Beam me up! New wearable tech uses light technology to check your blood pressure

Written by: Professor Melvin Lobo
Published: | Updated: 06/09/2023
Edited by: Jay Staniland

A new wearable tech device that monitors your blood pressure on the go, could be available soon. The TLT Sapphire device uses a beam of light to monitor changes in the blood vessels that occur due to changes in blood pressure and eliminates the risk of white coat hypertension. To learn more, we hear from highly esteemed cardiovascular physician and clinical hypertension specialist Professor Melvin Lobo


How does it work?

The TLT Sapphire device uses light technology to measure tiny changes in the blood vessels, which are caused by changes in blood pressure. The device records changes instantaneously, and to a high degree of accuracy.

The device can be worn like a watch or can be placed anywhere on the body to quickly and easily record the blood pressure.


What are the benefits of this device?

The TLT Sapphire device eliminates ‘white coat hypertension’ which is the effect of having an unusually high blood pressure reading when taken in a medical setting (due to being nervous about the blood pressure results). Using the device means that you can wear it at home to get a natural reading.

Compared with standard cuff monitors, the results are more natural and accurate. A standard cuff monitor measures vibrations caused by the movement of the blood, and only records at the moment the cuff is worn. The TLT Sapphire can be worn for longer periods.

The device is smaller than a postage stamp, and the thickness of a credit card, so has potential to be incorporated into a mobile phone or clothing, or worn like a watch, without the need for a cuff.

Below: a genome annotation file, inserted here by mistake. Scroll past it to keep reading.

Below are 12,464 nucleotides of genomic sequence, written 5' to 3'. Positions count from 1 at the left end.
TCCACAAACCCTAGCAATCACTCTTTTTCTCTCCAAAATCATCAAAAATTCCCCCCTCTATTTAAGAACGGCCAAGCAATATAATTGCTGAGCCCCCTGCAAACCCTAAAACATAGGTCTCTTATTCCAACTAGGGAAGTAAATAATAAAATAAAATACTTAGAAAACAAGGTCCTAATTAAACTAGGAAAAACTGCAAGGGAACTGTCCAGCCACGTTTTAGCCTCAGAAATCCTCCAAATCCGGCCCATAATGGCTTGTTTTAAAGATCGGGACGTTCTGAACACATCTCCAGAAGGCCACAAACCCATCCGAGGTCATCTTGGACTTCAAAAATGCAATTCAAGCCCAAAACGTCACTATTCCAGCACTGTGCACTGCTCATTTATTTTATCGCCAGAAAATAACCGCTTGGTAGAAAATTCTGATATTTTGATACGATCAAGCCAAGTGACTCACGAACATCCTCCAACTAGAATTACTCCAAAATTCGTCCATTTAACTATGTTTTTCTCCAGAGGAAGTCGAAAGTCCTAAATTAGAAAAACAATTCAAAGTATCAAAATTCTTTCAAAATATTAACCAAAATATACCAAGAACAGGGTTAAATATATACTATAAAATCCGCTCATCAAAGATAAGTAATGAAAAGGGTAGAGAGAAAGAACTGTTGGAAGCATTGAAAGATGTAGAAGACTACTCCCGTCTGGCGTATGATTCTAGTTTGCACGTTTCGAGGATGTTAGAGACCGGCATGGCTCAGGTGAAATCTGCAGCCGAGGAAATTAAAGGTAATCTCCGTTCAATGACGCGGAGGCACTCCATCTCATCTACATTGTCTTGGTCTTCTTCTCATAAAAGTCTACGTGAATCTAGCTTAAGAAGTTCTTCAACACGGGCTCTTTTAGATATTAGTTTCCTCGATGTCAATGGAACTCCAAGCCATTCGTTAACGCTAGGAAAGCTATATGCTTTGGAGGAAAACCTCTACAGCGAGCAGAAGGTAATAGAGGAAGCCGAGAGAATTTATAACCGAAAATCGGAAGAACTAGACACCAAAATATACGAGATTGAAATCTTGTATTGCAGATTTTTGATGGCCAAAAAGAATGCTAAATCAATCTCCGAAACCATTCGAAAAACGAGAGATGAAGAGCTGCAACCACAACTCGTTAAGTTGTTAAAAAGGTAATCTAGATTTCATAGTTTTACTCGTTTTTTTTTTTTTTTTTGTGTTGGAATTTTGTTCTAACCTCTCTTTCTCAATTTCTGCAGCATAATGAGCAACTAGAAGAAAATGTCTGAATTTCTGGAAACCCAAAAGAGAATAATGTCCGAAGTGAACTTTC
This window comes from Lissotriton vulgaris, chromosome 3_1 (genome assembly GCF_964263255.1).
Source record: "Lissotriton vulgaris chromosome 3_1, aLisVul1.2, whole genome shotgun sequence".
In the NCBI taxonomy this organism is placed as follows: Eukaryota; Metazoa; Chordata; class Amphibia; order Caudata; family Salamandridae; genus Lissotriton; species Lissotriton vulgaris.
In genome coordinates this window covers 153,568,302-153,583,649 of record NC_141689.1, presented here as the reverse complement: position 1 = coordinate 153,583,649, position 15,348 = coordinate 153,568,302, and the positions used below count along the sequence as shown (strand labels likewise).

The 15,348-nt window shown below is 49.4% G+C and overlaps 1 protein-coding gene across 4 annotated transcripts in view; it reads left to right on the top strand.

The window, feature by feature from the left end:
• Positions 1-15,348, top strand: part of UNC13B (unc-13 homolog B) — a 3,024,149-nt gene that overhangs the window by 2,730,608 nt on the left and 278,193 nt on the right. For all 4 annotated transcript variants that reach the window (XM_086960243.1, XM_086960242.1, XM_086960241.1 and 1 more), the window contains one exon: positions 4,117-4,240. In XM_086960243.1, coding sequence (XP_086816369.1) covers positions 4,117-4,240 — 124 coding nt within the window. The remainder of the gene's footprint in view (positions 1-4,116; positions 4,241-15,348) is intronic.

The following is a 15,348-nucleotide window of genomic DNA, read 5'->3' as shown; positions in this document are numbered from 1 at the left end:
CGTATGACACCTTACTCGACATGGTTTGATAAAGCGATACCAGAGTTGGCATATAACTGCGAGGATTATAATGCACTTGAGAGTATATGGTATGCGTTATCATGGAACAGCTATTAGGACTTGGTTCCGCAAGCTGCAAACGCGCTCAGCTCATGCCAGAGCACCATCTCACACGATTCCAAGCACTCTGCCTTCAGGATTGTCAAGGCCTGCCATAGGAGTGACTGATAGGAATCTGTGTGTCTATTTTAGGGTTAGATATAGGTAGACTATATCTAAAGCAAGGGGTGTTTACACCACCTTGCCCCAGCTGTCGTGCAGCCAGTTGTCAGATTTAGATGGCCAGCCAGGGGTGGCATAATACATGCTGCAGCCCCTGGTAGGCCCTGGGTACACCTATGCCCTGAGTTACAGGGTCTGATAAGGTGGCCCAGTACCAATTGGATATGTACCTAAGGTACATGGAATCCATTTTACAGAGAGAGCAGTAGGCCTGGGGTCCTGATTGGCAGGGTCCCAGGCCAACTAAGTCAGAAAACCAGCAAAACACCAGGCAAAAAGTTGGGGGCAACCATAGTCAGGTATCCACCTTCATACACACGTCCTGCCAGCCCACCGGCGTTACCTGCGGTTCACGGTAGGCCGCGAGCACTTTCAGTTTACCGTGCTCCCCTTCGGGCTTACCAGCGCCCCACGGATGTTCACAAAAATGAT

The device can be used to accurately detect cases of hypertension and hypotension, along with other blood pressure disorders.


When could the device be available?

Leading cardiologist and blood pressure specialist, Professor Melvin Lobo is leading trials on the device, with results due in early 2018. If the trials prove the device is highly accurate then the technology could become commercially available within the next year

By Professor Melvin Lobo
Internal medicine

During the coronavirus pandemic, Professor Lobo is aware that many patients have concerns about hypertension, their medications and the risk of COVID-19. As such there are two things to be aware of:
1. The following link will give you free access to trustworthy information on these issues from the International Society of Hypertension which is available to all-comers:
2. Please be aware that ALL insurers are currently covering as usual for remote consultations and Professor Lobos continues to run virtual clinics by telephone to provide ongoing care for his patients whilst also contributing to the NHS frontline at the Royal London Hospital in Whitechapel. It may be possible to also have video calls.

Professor Melvin Lobo is a pioneering cardiovascular physician and clinical hypertension specialist, based in London. He is renowned for his work as a specialist in all forms of blood pressure disorders, and has been involved in a number of key clinical studies of device-based therapies for these conditions. He is an internationally recognised specialist in hypotension (low blood pressure) and highly variable BP disorders and circulatory conditions including PoTS and fainting disorders. His group has been involved in novel treatments (some first in man) to help patients with these diagnoses. To assist with the diagnosis and management of complex circulatory conditions, he set up the Barts Autonomic Laboratory in 2012 staffed with experts in neurophysiology and haemodynamics.

Professor Lobo is director of the renowned Bart's Blood Pressure Clinic in London, which has been recognised as a Hypertension Centre of Excellence by the European Society of Hypertension. The centre has become the premier UK centre for trials of device-based therapy of hypertension. He is a specialist advisor to NICE on interventional therapy of hypertension, and has authored UK and European guidance on renal denervation. Dr Lobo is an NHS Professor in Cardiovascular Medicine at Bart's and the London School of Medicine and Dentistry, and has contributed to a number of peer-reviewed articles for medical journals and medical textbooks.

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